Issue Topic 39
The following appeared as part of an article in a Dillton newspaper.
“In an effort to bring new jobs to Dillton and stimulate the city’s flagging economy, Dillton’s city council voted last year to lower the city’s corporate tax rate by 15 percent; at the same time, the city began offering generous relocation grants to any company that would move to Dillton. Since these changes went into effect, two new factories have opened in Dillton. Although the two factories employ more than 1,000 people, the unemployment rate in Dillton remains unchanged. The only clear explanation for this is that the new factories are staffed with out-of-town workers rather than Dillton residents.”
Write a response in which you discuss one or more alternative explanations that could rival the proposed explanation and explain how your explanation(s) can plausibly account for the facts presented in the argument.
Apart from the possibility that the factories are employing workers from out of town, there are several other plausible explanations for the unchanging employment rate in Dillton despite the relocation of two new factories there. This issue illustrates that in tackling public policy problems communities must necessarily take the broadest possible view of possible effects and outcomes both positive and negative. For instance, lowering the corporate tax rate by a sweeping 15% is a broad-brush measure that likely has many unintended effects on the economy of the region. This paired with new expenditures on relocation grants while for companies, ignores the important role that labor plays in this delicate public policy equation. Clearly Dillton has not done enough to ensure that their community is a desirable place for workers to live. And future economic policy initiatives would serve the community well to do so.
It is common for a community’s most successful entrepreneurs to become involved in local government. These individuals are the most well-connected, most powerful members of that community and they arguably have the greatest stake in the long-term health of the community. However, these individuals are by no means the perfect geniuses of economics that their biographers would make them out to be. When such individuals are empowered to steer the governance of a community, they bring their particular biases and political connections and prior commitments with them. It would seem that the leaders of Dillton are no exception to this all-too-common common scenario. Their decision to offer companies a tax boost likely reflect their professional experience as executives and the prior ideological and social commitments therein. Dillton’s City Council in seeking to solve the unemployment problem in their town have ironically failed to take into account the perspectives of the common workers.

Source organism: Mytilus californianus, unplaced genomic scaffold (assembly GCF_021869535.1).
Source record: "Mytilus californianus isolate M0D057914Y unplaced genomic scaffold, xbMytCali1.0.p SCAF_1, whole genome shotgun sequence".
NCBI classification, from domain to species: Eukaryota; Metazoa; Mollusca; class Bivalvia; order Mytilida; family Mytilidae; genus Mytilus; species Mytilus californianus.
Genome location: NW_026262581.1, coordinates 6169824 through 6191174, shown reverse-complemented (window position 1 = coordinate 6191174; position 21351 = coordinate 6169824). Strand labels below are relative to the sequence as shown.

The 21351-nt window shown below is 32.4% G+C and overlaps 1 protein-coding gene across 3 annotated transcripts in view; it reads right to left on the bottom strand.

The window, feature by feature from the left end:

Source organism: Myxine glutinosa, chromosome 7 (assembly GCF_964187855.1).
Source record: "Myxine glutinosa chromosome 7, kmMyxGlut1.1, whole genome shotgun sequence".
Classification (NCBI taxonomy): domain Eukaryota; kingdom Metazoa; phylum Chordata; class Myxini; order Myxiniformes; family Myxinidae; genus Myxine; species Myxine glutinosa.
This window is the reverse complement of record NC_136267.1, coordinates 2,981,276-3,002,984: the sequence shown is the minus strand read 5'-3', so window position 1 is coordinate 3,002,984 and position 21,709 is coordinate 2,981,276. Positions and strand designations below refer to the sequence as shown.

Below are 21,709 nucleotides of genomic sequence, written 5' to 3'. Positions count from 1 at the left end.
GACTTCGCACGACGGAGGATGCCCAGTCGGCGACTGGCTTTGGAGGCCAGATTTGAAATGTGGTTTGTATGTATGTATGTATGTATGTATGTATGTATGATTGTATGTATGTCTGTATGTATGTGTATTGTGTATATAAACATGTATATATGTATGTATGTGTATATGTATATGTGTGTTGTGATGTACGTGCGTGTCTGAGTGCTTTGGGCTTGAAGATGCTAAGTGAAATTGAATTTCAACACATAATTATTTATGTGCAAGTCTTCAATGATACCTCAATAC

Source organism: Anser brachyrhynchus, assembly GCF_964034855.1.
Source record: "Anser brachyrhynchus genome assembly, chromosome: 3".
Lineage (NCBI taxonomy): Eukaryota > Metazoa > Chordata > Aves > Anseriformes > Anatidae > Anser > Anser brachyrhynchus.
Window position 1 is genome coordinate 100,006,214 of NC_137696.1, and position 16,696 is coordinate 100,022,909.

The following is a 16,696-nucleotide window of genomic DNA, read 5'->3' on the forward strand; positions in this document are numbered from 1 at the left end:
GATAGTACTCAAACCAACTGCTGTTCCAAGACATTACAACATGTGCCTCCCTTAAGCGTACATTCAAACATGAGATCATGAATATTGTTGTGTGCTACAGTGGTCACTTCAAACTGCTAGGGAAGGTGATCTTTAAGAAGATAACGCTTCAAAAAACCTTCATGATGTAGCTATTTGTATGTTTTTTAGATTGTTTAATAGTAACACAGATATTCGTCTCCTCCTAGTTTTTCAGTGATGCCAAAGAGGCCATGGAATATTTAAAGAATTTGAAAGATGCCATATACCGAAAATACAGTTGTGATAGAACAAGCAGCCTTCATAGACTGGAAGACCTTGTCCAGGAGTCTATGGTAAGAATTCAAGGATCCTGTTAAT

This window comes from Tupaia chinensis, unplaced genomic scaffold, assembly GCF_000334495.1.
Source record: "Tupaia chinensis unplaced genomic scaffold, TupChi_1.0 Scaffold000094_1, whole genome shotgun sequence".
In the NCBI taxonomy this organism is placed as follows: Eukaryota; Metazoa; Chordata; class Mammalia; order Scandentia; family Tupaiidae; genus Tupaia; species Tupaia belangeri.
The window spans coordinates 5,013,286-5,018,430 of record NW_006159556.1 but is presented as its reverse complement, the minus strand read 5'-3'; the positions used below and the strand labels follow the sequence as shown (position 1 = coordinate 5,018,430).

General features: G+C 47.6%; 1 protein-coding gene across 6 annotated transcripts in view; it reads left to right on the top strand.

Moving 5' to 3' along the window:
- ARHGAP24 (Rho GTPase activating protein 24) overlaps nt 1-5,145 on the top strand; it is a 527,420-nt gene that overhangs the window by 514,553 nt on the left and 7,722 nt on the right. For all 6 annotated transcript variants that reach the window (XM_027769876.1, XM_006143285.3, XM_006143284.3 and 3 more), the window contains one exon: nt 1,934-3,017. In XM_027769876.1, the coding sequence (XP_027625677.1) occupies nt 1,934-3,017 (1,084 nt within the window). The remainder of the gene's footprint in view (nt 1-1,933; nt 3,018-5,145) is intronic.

A more thorough explanation of the failure of Dillton’s new policy to provide work for the people, would need take into account the living conditions in that community. If reasonably priced housing, schools, access to healthcare and recreational facilities are absent, or the people the community are otherwise disincentivised from staying or moving there for work, then the overall employment situation will suffer. Indeed, any gains made from the tax and grants policies may even be offset by the flight of workers who, despite new employment opportunities, have only meager desire to stay in town.
The quality of jobs available to workers as a result of these policies is also another potential roadblock to the improvement of the unemployment situation there. In other words, if the workers skill sets don’t match the jobs available, then the town’s economy is back to square-one in terms of the unemployment puzzle. The Dillton city council owes its citizens and resident workers to be more attentive to their living conditions, their educations and training levels, and to the factors which will satisfy their needs.
Started going off the rails a bit in the second paragraph. Is it necessary for me to be making a sort of overarching argument about the failings of the bourgeois city council in general? Is it worth trying to organize my essay in this way, or am I just creating a pitfall for myself… I dunno. In this case, since I was able to kind of pull things back together in the final paragraph, I think it works. My second essay this morning was not so successful that way.